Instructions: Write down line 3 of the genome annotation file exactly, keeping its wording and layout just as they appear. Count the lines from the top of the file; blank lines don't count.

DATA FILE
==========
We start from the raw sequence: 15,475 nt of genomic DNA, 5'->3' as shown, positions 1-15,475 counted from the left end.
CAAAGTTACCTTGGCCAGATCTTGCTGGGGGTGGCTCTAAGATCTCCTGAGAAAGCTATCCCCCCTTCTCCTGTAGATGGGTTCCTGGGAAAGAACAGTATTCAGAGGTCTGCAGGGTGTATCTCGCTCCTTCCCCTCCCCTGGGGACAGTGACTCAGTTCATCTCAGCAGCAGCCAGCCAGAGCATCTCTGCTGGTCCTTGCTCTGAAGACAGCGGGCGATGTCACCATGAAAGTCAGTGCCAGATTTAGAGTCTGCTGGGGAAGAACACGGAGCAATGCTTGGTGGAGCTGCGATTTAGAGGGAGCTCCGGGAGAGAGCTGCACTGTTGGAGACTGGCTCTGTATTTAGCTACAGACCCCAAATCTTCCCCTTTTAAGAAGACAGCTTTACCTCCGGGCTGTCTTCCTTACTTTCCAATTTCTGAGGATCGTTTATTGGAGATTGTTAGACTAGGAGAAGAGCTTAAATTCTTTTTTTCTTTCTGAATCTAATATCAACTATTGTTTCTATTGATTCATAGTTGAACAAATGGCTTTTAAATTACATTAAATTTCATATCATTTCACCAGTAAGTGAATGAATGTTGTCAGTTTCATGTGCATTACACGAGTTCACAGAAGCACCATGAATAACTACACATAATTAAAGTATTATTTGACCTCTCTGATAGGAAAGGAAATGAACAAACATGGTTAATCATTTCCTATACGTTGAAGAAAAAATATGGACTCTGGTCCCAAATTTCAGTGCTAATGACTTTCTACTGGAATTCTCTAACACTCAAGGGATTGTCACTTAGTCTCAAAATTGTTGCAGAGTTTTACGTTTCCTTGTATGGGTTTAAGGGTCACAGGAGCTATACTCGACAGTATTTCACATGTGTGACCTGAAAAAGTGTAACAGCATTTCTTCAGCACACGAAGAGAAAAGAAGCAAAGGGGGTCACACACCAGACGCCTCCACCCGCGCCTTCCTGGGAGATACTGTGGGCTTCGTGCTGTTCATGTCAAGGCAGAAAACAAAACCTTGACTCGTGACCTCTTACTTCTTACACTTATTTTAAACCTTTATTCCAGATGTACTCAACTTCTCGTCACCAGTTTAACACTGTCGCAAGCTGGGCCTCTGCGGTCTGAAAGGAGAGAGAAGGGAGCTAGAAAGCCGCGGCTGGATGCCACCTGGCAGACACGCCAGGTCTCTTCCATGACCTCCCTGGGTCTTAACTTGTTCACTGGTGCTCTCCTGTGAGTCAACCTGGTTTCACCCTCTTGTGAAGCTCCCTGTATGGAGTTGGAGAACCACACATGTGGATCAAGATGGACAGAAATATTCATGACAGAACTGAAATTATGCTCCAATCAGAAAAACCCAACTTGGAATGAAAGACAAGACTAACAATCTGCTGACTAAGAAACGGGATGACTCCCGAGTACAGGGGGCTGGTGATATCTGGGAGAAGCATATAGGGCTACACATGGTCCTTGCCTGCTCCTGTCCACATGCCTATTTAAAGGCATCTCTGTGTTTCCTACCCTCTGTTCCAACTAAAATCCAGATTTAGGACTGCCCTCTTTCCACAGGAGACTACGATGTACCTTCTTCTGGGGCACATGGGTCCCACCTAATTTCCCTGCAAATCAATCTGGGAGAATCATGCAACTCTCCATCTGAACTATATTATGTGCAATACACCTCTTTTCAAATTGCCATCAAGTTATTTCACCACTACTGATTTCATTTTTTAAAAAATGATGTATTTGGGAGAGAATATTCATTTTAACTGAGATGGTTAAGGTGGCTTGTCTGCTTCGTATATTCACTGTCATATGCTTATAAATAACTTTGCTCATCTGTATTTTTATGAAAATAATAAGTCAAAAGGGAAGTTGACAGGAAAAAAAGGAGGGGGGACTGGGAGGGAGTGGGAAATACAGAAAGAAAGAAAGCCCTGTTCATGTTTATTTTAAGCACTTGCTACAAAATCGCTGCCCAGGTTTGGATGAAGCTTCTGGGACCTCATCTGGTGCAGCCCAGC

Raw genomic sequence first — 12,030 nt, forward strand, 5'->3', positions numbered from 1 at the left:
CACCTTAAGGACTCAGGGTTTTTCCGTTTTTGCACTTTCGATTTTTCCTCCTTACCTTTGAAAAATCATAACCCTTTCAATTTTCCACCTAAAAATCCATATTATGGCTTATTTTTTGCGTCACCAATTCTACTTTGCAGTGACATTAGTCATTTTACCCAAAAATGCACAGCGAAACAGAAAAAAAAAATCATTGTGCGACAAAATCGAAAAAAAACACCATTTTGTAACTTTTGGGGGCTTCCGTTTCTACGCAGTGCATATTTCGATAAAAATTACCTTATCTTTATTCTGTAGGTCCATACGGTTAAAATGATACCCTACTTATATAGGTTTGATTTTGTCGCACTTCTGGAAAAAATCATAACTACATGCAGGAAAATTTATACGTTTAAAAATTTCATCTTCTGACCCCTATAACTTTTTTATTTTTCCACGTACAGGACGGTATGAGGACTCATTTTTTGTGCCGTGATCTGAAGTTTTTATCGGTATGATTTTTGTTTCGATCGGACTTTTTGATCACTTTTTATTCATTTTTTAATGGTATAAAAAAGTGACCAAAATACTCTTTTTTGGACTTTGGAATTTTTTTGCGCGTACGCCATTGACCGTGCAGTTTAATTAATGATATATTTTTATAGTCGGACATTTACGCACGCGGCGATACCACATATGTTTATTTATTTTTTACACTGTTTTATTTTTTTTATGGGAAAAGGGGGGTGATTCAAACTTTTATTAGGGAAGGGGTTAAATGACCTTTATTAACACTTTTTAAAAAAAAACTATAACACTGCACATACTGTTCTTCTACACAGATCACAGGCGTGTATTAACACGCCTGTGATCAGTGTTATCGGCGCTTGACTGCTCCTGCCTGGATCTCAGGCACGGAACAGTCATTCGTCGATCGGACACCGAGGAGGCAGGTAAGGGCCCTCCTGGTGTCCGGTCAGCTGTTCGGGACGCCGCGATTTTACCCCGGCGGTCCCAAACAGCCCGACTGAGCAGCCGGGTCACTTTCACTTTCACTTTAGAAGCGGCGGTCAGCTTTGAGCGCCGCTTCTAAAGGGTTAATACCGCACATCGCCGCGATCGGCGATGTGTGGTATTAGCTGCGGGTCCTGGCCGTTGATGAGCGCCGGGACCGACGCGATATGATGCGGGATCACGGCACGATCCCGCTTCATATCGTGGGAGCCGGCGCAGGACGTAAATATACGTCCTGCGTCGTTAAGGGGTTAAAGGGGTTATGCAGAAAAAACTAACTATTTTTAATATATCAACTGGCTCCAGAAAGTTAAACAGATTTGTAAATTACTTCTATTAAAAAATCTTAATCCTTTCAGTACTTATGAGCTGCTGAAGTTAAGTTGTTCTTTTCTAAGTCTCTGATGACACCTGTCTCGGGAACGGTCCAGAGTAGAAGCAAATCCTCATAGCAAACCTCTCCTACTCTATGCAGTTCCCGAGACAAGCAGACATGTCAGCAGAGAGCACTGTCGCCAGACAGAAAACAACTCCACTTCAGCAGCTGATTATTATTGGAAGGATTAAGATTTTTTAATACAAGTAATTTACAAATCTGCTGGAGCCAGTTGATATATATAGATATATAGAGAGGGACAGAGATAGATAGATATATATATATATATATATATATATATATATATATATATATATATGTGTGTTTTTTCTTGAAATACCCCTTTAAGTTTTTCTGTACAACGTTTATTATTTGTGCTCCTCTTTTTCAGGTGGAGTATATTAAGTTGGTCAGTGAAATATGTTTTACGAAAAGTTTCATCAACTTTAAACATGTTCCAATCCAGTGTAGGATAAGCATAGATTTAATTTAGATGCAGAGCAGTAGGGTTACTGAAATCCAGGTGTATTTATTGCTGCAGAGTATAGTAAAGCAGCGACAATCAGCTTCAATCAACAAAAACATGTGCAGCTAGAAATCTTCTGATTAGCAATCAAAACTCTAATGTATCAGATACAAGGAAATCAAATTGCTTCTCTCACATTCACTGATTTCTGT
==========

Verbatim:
Raw genomic sequence first — 12,030 nt, forward strand, 5'->3', positions numbered from 1 at the left: